Culture is everything in business.
The nuances of culture make it hard to replicate and challenging to change…it’s what’s ingrained in behavior, expectations, celebration, recovery. How hard your team works to keep talented people in the team is more about culture than it is about compensation. In the end, workplace cultures fall into two camps: bad and good. Nothing is more important in a business than its culture; everything is derived from it.
In today’s environment, where Millennials in particular, don’t expect to stay in one place very long (compared to their Boomer and GenX colleagues), the sign of a healthy culture is and will continue to be is whether former employees return for a second or even third tour of duty. The Boomerang employee is the canary in the coal mine on culture.
Why? Because a culture to return to is a culture to stay for. Because, in the world of “job hoppers” creating an environment in which people who had planned to stay only two or three years, end up staying three, four or five years, that culture is a strategic business advantage that drops right to the bottom-line from efficiency, lower churn rates, and many fewer days lost to recruiting and on-boarding.
A Boomerang Culture is a Valuable Culture.
5 Steps To Creating A Culture of Value:
1. Vision and Values. To attract and retain talent that will propel them forward, organizations need to be able to provide a clear sense of direction and purpose so employees know why they show up or log on every morning.
Company Vision – the imprint you want to make in the world or the positive state of the future world you imagine possible by your achievement – are based in the future. A vision is aspirational and big, emotionally charged and paints a positive or hopeful picture of the world. With a strong vision that rolls off the tongue that everyone can repeat without looking at the tchotchke on the desk, personal alignment, and the efficiency that goes along with it, is much more likely…as in demonstrably more likely.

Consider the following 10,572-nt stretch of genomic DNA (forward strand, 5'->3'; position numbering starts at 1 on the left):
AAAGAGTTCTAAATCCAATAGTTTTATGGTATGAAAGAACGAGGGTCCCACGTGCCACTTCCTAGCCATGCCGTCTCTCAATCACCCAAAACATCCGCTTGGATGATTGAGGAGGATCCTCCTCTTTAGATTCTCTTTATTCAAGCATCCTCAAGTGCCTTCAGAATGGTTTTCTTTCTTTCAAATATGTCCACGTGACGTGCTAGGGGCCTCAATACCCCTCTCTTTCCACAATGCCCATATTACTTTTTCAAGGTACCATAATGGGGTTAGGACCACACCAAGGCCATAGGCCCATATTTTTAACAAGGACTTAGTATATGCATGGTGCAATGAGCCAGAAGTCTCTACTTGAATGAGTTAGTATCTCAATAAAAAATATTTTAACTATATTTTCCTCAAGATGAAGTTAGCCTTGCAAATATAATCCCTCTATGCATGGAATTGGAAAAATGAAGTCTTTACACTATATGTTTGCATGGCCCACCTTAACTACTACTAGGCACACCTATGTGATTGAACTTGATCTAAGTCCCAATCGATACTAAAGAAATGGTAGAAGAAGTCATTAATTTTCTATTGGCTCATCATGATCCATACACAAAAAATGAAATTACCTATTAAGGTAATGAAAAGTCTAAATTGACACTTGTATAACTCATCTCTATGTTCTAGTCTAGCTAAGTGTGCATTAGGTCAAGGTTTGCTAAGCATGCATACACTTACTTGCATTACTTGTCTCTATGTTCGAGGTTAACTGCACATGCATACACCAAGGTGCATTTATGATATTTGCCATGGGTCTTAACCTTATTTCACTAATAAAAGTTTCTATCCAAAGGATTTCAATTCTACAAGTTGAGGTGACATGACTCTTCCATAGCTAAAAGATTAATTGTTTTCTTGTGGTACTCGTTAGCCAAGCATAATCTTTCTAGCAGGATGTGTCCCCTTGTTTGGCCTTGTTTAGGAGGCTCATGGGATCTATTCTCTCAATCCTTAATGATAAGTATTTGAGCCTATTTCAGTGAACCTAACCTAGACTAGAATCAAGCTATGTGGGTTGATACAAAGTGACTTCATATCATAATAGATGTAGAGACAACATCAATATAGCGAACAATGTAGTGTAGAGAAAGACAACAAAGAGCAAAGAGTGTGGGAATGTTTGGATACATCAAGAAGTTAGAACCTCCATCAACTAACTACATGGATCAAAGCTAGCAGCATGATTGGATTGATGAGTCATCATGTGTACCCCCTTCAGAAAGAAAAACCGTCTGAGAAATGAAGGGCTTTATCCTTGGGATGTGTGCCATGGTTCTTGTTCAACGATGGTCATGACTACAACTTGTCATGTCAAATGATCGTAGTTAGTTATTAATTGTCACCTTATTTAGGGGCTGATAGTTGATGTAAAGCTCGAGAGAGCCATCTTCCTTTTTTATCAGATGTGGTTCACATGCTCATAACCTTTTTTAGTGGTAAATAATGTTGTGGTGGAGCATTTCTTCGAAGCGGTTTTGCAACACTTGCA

Hand-in-hand with a vision must come Values that govern individual and group behavior and standards of conduct and performance. Values are paramount to being able to attract top talent. In Deloitte’s 2016 Millennial Survey 56% have “ruled out ever working for a particular organization because of its values or standard of conduct.” Words are not enough to define the values of your team. How many teams have “excellence” as a value? One Billion, that’s how many. Most of all, values that work help people refuse or tolerate bad behavior in the workplace, and promote and propagate good behavior and high performance. Double Forte followed Pat Lencioni’s approach to defining our values– I encourage you to do the same.
2. Appreciation. I’ve said it before and I’ll say it again: teams that feel they are appreciated outperform those that don’t.
And I’m not talking about gratuitous appreciation. I’m talking about taking a recognizable pause to thank people for their efforts and achievements. Please and thank you go a long way. And you can read more about the research that demonstrates the positive impact of appreciation in the workplace here and here.
Teams that feel appreciated outperform those that don’t.
3. Leadership. Leaders provide direction, problem solving, decision-making and enthusiasm and support.